• Some form of animal deterrent for worst case scenarios. You don’t want to get in the middle of a dog fight but an air horn or animal deterrent spray can help break up a fight before too much damage is done.

5. Be vigilant.

It’s not necessary to stare continually at your pet, but it is important to be observant and know where your dog is at all times.  Here are a few ideas for what to be aware of in the park:

  • Keep an eye on your pup and the dogs in the area. Be watchful of the dogs playing with or near your pup, especially if they seem to be overly excited or aggressive. If your dog seems overwhelmed, call him or her back to you to create space from the stressful situation.
  • Don’t enter the park if there are any dogs hovering near the gate. Wait until they’ve wandered or been called away to enter with your pup. Entryways can be a source of contention with some dogs and it is easy to get bottlenecked if you aren’t careful.
  • If there isn’t a separate small dog area be careful with your pup playing with dogs of different sizes. If your dog is larger, make sure they aren’t overwhelming the smaller dog. If you have the smaller dog, make sure he or she isn’t intimidated by the larger dog. In a worst case situation, a dog is more able to survive an attack from a dog their size.

6. Know the difference between play and aggression.

Some dogs have a rougher style of play than others. It can be difficult for both you and your dog to know when another dog is playing or becoming aggressive, especially when they have different play styles. Here are a few ways to tell the difference between play and aggression.

  • A playful dog will bounce around another dog with a loosely wagging tail. He or she will have a relaxed posture and a relaxed or gently smiling face. The playful pup will often play bow to the other dog before continuing to bounce or initiate a chase.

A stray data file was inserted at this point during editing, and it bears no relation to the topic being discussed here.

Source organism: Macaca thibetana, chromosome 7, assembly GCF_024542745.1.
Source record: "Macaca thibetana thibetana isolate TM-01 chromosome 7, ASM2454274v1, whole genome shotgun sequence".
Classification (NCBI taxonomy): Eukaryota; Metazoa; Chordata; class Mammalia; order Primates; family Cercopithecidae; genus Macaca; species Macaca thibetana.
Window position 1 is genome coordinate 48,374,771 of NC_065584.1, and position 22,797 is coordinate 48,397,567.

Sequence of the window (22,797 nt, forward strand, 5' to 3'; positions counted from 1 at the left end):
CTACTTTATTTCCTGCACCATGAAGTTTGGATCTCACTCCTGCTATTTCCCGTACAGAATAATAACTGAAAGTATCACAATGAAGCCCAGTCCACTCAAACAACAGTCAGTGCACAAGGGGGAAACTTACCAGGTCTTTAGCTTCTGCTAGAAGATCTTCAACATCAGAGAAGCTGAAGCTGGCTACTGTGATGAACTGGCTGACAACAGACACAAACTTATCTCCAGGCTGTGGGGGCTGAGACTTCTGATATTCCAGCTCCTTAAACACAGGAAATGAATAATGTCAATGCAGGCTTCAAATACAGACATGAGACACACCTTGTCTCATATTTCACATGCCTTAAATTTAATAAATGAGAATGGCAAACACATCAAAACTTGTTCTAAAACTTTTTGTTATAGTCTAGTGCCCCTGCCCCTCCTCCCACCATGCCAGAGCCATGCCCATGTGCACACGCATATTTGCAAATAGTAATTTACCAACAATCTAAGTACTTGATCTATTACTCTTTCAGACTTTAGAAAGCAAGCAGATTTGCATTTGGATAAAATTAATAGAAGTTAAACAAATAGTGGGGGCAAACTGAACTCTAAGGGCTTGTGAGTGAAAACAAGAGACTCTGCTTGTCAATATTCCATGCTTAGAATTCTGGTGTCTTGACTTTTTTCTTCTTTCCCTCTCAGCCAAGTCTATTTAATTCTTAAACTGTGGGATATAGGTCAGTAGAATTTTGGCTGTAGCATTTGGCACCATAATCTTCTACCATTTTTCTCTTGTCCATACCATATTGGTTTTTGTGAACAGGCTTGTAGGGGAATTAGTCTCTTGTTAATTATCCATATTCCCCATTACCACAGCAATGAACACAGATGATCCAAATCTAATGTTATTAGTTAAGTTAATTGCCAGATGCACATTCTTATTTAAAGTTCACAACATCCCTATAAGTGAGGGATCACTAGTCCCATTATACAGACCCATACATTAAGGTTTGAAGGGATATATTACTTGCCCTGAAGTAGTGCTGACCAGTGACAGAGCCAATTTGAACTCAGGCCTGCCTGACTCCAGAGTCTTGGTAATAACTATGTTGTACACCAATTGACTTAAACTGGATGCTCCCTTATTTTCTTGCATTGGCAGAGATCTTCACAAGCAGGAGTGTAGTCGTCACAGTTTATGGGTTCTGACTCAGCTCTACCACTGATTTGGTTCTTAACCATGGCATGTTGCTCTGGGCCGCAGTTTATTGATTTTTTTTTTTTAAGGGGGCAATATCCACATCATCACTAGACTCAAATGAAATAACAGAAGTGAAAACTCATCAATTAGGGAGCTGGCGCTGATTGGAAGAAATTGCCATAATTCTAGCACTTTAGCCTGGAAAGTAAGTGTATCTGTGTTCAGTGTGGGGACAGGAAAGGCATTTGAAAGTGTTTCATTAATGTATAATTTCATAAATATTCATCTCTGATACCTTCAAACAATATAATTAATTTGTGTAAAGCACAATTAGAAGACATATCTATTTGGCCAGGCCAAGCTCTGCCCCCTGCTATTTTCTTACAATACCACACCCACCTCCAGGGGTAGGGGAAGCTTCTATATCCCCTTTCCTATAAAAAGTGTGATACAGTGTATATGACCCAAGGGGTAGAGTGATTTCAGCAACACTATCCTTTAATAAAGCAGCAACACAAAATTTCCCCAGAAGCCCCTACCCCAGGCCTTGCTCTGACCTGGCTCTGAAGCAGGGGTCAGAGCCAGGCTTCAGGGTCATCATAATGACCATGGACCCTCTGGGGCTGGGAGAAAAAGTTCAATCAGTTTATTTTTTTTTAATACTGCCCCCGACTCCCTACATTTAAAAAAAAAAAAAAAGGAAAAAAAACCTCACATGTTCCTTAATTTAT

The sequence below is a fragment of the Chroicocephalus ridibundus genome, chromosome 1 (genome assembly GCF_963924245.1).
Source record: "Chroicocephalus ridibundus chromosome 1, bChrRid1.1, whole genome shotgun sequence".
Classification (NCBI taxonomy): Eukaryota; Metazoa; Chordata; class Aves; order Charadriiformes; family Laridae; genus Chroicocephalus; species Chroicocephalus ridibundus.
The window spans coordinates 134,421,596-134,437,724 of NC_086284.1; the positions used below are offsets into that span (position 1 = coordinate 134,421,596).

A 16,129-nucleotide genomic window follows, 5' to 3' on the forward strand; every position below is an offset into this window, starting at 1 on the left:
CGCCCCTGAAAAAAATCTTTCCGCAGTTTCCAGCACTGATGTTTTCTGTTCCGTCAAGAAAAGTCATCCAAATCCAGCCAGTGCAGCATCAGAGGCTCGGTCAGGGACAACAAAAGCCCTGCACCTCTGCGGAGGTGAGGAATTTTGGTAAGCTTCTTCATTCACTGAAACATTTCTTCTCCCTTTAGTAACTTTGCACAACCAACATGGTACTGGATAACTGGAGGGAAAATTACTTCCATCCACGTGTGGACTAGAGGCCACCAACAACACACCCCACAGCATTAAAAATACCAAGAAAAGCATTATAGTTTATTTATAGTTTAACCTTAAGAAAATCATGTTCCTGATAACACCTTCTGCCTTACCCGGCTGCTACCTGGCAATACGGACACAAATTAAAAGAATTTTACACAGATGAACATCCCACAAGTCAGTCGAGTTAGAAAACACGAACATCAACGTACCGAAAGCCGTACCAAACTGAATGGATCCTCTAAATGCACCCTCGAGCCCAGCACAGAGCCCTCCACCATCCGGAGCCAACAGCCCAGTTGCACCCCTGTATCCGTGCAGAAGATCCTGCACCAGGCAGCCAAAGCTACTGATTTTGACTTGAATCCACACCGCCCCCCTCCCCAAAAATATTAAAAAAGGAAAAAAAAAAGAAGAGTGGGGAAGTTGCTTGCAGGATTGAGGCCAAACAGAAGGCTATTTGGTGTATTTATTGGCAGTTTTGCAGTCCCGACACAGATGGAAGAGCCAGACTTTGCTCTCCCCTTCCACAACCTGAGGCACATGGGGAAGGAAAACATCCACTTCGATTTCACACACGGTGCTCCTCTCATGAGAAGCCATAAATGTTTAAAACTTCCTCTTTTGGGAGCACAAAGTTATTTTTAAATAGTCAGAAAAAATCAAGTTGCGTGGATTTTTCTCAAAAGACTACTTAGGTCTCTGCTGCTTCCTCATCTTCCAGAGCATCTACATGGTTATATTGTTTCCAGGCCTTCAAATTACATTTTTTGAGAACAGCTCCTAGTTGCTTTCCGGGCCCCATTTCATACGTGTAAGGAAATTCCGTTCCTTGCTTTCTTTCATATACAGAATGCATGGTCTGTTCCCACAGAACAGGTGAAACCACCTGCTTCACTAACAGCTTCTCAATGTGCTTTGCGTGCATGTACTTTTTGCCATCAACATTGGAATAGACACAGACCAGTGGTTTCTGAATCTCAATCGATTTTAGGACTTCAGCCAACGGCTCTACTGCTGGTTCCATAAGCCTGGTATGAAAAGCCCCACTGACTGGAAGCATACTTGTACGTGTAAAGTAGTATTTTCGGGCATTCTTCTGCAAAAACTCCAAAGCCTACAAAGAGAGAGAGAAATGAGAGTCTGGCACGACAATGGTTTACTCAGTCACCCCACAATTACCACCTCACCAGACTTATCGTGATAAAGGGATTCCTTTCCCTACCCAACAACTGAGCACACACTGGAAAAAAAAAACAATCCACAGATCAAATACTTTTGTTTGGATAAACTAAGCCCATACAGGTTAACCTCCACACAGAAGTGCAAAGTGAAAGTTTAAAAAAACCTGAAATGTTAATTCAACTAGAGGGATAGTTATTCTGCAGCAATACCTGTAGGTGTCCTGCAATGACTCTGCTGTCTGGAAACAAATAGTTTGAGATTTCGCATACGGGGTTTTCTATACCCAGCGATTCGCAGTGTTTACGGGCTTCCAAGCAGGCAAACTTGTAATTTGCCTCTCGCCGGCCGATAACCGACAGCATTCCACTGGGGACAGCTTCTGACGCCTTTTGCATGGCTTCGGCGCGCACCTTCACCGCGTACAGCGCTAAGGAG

• An aggressive dog will have a stiff posture with either raised hackles or tightly closed mouth and a hyperfocused stare. Often the tail will be wagging but it will be a high and tight wag that signals stress. Staring, crouching, stalking, and charging are all undesirable behaviors. For some very good descriptions of potential issues with dogs at dog parks, the Association of Professional Dog Trainers has compiled a list here.
  • If one dog is being chased by or ganged up on by a group of dogs, even if it began as play, it is a potentially volatile situation. Remove your dog (either the chaser or chasee) from that environment to de-escalate the play.
  • If your dog or another dog begin to growl at each other, stay calm and call your dog to you. Move to another spot in the dog park (or leave if your dog is overwhelmed) to allow stress levels to decrease away from the situation. Do not attempt to drag your dog away by the collar because that could ratchet up the aggression levels in either dog and instigate a fight. Do not get between dogs in a fight; use the air horn or deterrent spray.

7. Know when to leave.

Have you ever seen an overtired toddler? Happy play can immediately turn to temper tantrums. A similar thing can happen with dogs, especially in a dog park environment. Instead of staying for hours, leave before your dog gets to that point. Even if your dog starts out playing well, if he or she becomes overexcited, threatening, or is misbehaving in any way, it’s time to take your pet home and try another day. Overstimulated dogs that are not removed from their environment can easily cause problems for themselves or other dogs. Know your dog’s temperament and moods and leave before your dog can reach a snapping point. It is foolish to assume that your dog, even if he or she is normally passive, will never attack another dog or person. “He’s never done that before!” is a common refrain and a preventable one.

If your dog doesn’t seem like a “dog park dog” it’s not the end of the world. Not all dogs do well in a dog park situation. There are many other ways to exercise and socialize your dog and generally enrich their lives. It’s better to find new ways to play than put your pet in a potentially hazardous situation.